Sunday, 13 October 2019

TOP TIPS FOR MENTAL HEALTH AND PETS | IN COLLABORATION WITH CATS PROTECTION’S ‘MORE THAN JUST A CAT’ CAMPAIGN | AD




You’d think that by now, I’d have exhausted the topic of mental health and pets but when there’s something that you’re passionate about, you often can’t shut up about it! So, I’ve found room on my blog for more info and tips on all things mental health and pets! 


This post is in collaboration with Cats Protection and their new campaign: ‘More Than Just A Cat’ which talks a lot about how huge an impact cats can have on your life to illustrate to those who don’t understand, just how important our pets are. Being a mental health Blogger, I guess it’s obvious that I want to concentrate on the mental impact animals can have; because yes, they make good company but what does that company mean to you? Does it fight off feelings of loneliness? Does it keep you grounded? Does that stop you from self-harming? Does it encourage you to be more open with your support workers? 


For this reason, here’s five tips for all thing’s mental health and pets:



Before you get a pet, make sure your mental health is stable enough for you to be responsible for another life

Once upon a time, I wanted to work with Children, but I realized that if I couldn’t care for myself then how could I look after someone else?! It’s the same with pets. Having one, you’re becoming responsible for another life and if you can’t take care of your own then is it fair to attempt to care for another. Although, I do appreciate that you might hold the belief that getting a pet will help stabilize your mental health it’s important to stay realistic and be prepared to take such a risk. I think that it’s reasonable to be in the right place to get a pet and then find yourself struggling later on, but don’t go into it with that frame of mind.




Getting my first cat; Dolly, seemed to be the natural next step in my mental health recovery because I’d grown up with a cat and then being discharged from Hospital after two and a half years meant that I finally had the freedom to get my own cat. I also liked the idea of having some responsibility now that I was mentally capable to finally look after a life besides my own because it felt as though having a cat would prove my recovery and be evidence that I’d made some huge progress from the days when I couldn’t even be responsible for my own life.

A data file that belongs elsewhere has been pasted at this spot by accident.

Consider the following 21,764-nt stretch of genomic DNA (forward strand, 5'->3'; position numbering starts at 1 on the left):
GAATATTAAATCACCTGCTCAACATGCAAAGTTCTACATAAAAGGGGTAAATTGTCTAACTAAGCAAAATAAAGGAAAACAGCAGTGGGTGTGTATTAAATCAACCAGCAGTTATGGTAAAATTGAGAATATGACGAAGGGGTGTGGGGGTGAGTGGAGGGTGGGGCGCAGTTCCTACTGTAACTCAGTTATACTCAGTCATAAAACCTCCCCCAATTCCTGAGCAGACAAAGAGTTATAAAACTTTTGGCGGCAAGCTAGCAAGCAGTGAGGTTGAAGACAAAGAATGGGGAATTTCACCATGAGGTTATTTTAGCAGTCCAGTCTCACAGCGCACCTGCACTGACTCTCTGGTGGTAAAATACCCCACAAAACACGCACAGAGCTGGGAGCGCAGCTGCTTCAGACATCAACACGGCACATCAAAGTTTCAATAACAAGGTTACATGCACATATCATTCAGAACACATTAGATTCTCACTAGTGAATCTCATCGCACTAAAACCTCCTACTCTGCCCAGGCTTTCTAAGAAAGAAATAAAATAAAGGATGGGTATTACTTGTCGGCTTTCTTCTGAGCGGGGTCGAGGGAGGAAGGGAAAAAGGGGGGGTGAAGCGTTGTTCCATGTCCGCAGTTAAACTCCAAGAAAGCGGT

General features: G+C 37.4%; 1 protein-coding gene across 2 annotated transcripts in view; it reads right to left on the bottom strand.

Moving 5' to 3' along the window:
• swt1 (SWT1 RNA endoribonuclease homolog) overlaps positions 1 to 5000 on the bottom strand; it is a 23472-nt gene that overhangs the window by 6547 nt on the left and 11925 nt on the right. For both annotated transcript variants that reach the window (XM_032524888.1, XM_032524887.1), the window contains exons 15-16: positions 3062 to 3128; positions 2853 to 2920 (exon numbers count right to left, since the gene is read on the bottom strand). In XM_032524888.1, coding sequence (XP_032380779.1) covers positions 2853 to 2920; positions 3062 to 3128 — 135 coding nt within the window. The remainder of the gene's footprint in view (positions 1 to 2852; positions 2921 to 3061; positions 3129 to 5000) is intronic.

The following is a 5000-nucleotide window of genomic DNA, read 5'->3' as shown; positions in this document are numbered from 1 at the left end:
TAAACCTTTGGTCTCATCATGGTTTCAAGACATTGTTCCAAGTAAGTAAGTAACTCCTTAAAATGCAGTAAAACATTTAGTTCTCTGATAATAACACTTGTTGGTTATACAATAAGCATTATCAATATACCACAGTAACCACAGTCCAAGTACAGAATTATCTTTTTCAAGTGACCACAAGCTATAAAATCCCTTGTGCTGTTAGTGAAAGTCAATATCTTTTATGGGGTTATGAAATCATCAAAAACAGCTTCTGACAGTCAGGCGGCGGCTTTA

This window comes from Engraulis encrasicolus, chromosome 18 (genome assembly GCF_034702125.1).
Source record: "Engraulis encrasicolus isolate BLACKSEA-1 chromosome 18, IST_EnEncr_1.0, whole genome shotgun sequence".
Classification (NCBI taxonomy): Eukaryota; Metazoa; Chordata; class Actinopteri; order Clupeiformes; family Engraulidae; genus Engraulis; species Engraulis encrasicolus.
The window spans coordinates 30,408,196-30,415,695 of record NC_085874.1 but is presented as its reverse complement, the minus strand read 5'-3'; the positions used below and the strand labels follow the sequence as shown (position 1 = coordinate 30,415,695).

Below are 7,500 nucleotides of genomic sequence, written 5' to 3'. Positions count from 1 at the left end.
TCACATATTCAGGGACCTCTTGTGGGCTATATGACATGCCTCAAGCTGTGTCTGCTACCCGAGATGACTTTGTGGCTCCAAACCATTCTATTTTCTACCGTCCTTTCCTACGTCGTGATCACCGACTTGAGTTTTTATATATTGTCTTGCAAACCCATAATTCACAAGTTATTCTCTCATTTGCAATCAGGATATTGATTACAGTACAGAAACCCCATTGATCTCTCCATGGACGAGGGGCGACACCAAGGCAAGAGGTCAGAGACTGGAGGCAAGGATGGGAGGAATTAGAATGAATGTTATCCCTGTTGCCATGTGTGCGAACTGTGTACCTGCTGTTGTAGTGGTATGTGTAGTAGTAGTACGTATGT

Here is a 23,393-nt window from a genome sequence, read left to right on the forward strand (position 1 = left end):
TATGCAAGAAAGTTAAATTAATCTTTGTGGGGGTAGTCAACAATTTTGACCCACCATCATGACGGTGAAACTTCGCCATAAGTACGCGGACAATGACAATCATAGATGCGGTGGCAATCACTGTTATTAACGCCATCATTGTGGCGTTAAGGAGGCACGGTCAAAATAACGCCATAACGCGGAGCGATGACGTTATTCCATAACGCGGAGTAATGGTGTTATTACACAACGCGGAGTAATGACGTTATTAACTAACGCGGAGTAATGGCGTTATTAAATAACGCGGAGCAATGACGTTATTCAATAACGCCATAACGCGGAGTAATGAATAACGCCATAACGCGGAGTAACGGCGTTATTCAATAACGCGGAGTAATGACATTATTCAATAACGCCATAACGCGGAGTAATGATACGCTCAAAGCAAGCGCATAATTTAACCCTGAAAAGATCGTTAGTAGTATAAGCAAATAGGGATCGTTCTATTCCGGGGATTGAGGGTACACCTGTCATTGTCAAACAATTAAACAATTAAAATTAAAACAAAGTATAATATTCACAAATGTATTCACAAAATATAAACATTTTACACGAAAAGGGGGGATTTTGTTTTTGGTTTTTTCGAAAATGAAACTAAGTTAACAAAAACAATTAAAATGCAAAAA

Getting Pixie – my bunny – in 2017, was genuinely a hugely impulsive decision. I’d started hallucinating rabbits and for some reason, I decided that holding one in my local Pets At Home store, would be therapeutic and grounding. When I started crying whilst holding Pixie, I made the spur-of-the-moment decision that she needed to come home with me. The following day, I went back and bought her! Almost immediately after getting her home I thought ‘shit! What have I done?!’ I wouldn’t say I regretted getting Pixie – in fact, I’d never say that – but I would say, that I panicked. I panicked that I’d gotten a bunny without putting too much thought into it. I’d brought another little life into my home – become responsible for another little life – without really thinking it through.